This week was definitely a holiday one. There was less traffic, plus banks and the church Area offices were closed on Monday and Tuesday. There were two official holidays at this time: Boxing Day and Christmas because it fell on Sunday. We only saw a few street vendors peddling their wares.
December has also been a hard month for the missionaries to teach anyone. Many people were gone a week for the Ghana Election and then traveled to their villages for the holidays.
Following Christmas Day, we went outside to exercise and noticed what looked like "fog." Harmattan had arrived. "The Harmattan is a dry and dusty northeasterly trade wind which blows from the Sahara Desert over the West African subcontinent into the Gulf of Guinea between the end of November and the middle of March (winter). The name comes from or is related to Ga haramata." (internet) Some flights were cancelled this week. Our friends were to go on a Safari to the northern part of Ghana, but they were never able to fly out of the Accra Airport.
This was taken from our apartment living room window. You can see a building in the distance, obscured by Harmattan.
Elder Asare discussed how do we develop Christlike attributes?
Elder Bullie, Elder Agba and Sister Otto leave for the Missionary Training Center in Tema, Ghana. Elder Bullie, from Sierra Leone, has been "visa waiting" in our mission, hoping to enter the Capetown Mission via the Johannasburg MTC. He still did not have his visa for South Africa on 29 December, so a change was made to have him attend the MTC in Ghana for the next three weeks. We told him that he would be "staff" at the MTC since he has actually been in the mission field for more than a month. If he does not get his visa by the next transfer on 17 January, he may be back in our mission again!
Elder Agba and Sister Otto live in our mission district and President Heid has responsibility for them. Elder Agba was going to Nigeria on a mission and Sister Otto to Uganda. President Heid drove the new mission van for the first time and took them to the MTC.
Sunday we attended church at the Teshie 3 Ward. We wanted to give support to Elder Flan II, who is from Liberia and recently broke his wrist in a bicycle incident. He will have surgery on Friday to have a plate installed. His companion, Elder James, has been very patient this past week. He and our mission nurse, Sister Jones, and her husband sat together from 6 am until almost 4pm for Elder Flan II to receive a temporary cast. Sister Jones was impressed with the surgeon but not with the hospital organization!! After everything was finalized, she still had to find and purchase the actual plate and screws needed for surgery from the one pharmacy in Accra which carries these items.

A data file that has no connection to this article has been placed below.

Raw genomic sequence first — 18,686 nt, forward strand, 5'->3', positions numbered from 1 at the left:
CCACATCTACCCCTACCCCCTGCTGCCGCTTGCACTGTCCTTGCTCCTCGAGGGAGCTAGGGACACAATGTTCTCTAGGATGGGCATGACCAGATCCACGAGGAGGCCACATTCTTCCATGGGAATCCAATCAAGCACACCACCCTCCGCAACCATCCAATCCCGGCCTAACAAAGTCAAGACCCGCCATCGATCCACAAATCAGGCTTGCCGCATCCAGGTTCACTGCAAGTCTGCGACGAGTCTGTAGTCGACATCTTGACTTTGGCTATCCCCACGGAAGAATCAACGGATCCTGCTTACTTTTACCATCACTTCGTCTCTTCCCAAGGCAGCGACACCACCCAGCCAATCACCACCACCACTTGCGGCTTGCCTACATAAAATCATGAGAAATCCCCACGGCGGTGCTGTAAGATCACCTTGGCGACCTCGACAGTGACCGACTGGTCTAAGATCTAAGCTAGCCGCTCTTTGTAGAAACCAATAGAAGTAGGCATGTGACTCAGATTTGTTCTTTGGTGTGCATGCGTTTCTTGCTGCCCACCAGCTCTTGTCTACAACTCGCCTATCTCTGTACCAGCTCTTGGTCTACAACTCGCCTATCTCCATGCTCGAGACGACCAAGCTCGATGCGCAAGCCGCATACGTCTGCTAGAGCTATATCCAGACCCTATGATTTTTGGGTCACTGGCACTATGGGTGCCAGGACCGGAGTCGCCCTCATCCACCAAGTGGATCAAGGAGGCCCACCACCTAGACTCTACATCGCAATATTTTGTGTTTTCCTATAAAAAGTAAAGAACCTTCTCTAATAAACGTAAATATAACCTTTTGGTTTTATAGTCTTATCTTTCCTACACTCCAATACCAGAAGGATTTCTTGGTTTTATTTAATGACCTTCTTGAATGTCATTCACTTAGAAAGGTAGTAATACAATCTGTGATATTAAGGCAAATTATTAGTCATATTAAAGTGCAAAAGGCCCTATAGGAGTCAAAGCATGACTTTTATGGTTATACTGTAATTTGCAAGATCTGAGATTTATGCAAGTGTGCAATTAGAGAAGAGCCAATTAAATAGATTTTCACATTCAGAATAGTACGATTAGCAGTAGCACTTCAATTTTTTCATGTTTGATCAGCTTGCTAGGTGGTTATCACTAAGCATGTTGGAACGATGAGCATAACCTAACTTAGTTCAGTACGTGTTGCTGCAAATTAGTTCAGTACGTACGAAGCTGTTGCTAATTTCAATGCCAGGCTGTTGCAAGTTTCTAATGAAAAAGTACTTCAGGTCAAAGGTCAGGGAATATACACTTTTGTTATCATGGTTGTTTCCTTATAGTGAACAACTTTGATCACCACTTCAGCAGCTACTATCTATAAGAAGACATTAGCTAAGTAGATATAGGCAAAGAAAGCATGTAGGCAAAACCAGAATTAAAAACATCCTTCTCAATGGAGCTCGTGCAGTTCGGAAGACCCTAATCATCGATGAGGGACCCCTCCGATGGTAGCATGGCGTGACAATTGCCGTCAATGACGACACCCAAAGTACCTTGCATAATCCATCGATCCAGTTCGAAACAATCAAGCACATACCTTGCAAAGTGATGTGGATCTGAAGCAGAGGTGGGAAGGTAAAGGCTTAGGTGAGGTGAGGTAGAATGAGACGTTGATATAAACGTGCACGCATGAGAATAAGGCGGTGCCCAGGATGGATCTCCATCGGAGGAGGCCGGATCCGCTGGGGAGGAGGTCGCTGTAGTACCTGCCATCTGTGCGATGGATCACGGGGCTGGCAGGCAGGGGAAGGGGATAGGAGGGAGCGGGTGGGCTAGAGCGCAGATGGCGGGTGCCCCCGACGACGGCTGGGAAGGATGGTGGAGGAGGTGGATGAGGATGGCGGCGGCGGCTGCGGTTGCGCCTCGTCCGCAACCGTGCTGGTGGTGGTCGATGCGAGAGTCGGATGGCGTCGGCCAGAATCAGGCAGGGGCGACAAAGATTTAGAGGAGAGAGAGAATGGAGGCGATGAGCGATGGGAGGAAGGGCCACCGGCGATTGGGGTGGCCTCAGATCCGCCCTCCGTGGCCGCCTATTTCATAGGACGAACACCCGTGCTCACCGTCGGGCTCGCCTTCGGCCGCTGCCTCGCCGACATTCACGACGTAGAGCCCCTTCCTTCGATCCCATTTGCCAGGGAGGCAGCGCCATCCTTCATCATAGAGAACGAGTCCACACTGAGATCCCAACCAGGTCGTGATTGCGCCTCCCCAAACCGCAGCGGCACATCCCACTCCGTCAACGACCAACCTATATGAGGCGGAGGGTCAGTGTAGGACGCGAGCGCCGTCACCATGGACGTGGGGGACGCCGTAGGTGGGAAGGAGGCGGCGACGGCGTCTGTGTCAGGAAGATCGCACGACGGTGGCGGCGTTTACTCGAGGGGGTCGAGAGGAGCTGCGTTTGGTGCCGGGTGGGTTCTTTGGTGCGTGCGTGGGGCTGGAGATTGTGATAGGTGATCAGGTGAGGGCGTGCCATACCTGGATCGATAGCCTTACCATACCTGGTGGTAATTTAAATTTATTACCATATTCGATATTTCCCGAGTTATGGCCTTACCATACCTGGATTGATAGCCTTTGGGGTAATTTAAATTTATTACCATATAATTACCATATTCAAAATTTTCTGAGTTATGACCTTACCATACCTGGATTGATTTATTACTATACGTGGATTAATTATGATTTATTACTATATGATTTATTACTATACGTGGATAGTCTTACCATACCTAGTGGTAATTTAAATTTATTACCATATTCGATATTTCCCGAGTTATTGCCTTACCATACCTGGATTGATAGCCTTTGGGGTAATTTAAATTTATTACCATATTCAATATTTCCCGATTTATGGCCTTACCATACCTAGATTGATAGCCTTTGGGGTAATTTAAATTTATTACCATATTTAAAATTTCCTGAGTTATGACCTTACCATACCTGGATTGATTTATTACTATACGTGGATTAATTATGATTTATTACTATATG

There was a propane gas explosion in Accra on 22 December that killed at least eleven people and injured 40. It was bad. This is the location where we fill our gas propane tank! One of our AP's and an office elder had just driven past the area when they heard the explosion. They, fortunately, acted quickly and took an alternative route. Most of the deaths were individuals walking along the road next to the propane station. On a local website, people are blaming the government for not having stricter standards. Unfortunately, that is the way it is with many things.
We spent New Year's Eve at a Chinese/Indian restaurant with 40+ others who are here in connection with missionary work. We enjoyed visiting, eating and headed back by 9pm!! On the drive home there were long traffic lines going the opposite direction towards downtown Accra and many people walking the streets. The fireworks began early in the evening and have continued for New Year's Day.
Waiting to order at the restaurant. President Heid is behind us. President Nash, first counselor in the Africa West Area Presidency is standing.
(Update: A few weeks ago we mentioned that Elder and Sister Clark, a senior missionary couple helping with auditing, had been called as Mission President as of July 1, 2017. This week it was announced that they will be serving in Liberia. It will be a challenge, but they have visited that country before, so they know what to expect. One bonus is they move into a brand new mission home!!)
Today we have been reflecting upon the past year and looking to 2017. We feel so blessed to be in Ghana and able to serve as missionaries. We are doing well and are so glad our health is such that we can do this. We just have to be patient with our aches and pains. We are looking forward to completing our mission service in about 6 months. It is quite amazing how quickly 2016 has gone. HAPPY NEW YEAR! to all of you.